On this site the Lyceum Village and the Berea Seminary were established in 1837 by John Baldwin, James Gilruth, Henry O. Sheldon, and Josiah Holbrook. Their vision was to create the first in a connected series of Lyceum Villages. The Villages were designed especially to assist in the education of teachers, promote “scientific” exchanges over the world and thus encourage the study of the works and word of God, and cultivate the spirit of “peace on earth and good will to men.” The community, however, declined and in 1842, John Baldwin assumed the indebtedness of $15,000. James Wallace acquired the area. It was owned by the Methodist Children’s Home in the 1860s and then sold to German Wallace College in 1866, becoming the original German Wallace College campus.

Central College Road
New Albany

, OH

In 1820, Mark Evans, John Davis, and Jacob Waggoner acquired from Daniel Triplett an 18-rod-square parcel (approximately two acres) at this location on which to build the first school in Plain Township. Education was not publicly funded at the time and the first teacher, Jacob Smith, “kept” school for $1.50 per scholar. The fact that part of the school lot became a cemetery suggests that the log building was also used for church services, as was a log school a mile and a half east of here on Central College Road. (continued on other side)

Oberlin

, OH

Shortly after Oberlin Colony was established in 1833, a two-acre burying ground was set aside south of Plum Creek in the area bounded by Main, Morgan, and Professor streets. By 1861, however, with the town and Oberlin College growing and the Civil War escalating, the need for a larger cemetery became clear. After an extensive search, 27.5 acres of land belonging to Henry Safford were acquired one mile west of the center of Oberlin. H.B. Allen was hired to create a design in the style of the Rural Cemetery Movement, and in July 1864 Westwood Cemetery was formally dedicated. Burials in Westwood had actually begun in August 1863, and over the next few years hundreds of remains were reinterred from Oberlin’s “Old Cemetery” and from burying grounds in surrounding communities. In the mid-1860s the cemetery was enlarged to its present 47 acres, and in 2004 burials and memorials were estimated to number almost ten thousand. (Continued on other side)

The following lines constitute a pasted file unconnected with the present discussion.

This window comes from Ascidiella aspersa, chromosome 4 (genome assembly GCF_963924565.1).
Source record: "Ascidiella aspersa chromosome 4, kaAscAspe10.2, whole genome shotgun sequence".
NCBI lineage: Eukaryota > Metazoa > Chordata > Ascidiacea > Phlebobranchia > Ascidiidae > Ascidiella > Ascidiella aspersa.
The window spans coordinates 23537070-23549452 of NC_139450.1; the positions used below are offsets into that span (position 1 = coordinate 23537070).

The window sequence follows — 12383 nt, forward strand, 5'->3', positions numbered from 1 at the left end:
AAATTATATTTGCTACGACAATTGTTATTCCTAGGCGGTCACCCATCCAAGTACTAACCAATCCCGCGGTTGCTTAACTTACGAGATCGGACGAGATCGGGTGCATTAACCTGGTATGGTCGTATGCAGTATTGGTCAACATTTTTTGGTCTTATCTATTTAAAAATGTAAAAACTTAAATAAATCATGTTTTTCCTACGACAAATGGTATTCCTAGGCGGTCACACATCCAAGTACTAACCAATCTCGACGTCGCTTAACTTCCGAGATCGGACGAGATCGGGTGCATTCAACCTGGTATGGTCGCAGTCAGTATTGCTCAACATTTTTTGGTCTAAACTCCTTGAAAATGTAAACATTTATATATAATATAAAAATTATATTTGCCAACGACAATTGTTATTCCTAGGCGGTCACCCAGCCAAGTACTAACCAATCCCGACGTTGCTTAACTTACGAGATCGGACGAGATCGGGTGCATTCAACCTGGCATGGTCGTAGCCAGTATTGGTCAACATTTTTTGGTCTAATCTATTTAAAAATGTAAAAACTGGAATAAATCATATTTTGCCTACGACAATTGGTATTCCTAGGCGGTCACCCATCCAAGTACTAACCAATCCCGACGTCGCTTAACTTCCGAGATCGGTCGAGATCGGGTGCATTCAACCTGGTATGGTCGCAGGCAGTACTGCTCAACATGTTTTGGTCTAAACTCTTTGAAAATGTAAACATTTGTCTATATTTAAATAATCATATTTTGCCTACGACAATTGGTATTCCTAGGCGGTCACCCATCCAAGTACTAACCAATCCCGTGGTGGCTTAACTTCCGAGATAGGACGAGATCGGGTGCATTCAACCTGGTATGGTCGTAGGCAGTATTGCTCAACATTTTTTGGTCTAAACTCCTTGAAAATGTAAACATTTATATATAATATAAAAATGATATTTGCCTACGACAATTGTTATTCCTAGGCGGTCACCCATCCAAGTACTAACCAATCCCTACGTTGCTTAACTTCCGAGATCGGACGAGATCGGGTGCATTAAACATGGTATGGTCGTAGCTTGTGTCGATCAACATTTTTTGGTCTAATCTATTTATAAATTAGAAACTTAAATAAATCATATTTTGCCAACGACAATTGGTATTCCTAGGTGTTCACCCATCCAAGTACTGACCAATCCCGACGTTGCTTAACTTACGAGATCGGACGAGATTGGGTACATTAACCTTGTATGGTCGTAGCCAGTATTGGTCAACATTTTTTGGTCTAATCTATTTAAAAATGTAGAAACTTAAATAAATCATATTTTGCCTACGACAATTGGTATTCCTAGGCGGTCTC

201 West State Street
North Baltimore

, OH

The North Baltimore Elementary and High School stood at 124 S. Second St. and was dedicated November 11, 1927. The tan and brown brick building replaced a school (built 1884) that a fire destroyed on January 26, 1926. The new school building, for children in grades 1-12, also included classrooms for home economics and business courses, as well as a 900-seat auditorium (including balcony), second floor cafeteria, gymnasium, administrative offices, and a public library. E.E. Leidy was the school’s superintendent and R. Vern Northup was the high school principal. The members of the board of education were Dr. E.A. Powell, President, D.B. Bushey, Vice President, C.G. Nigh, Clerk, and Nellie Roberts and R.E. Simon. Previously known as the “Independents,” the school’s sports teams became the “Tigers” in 1931. (Continued on other side)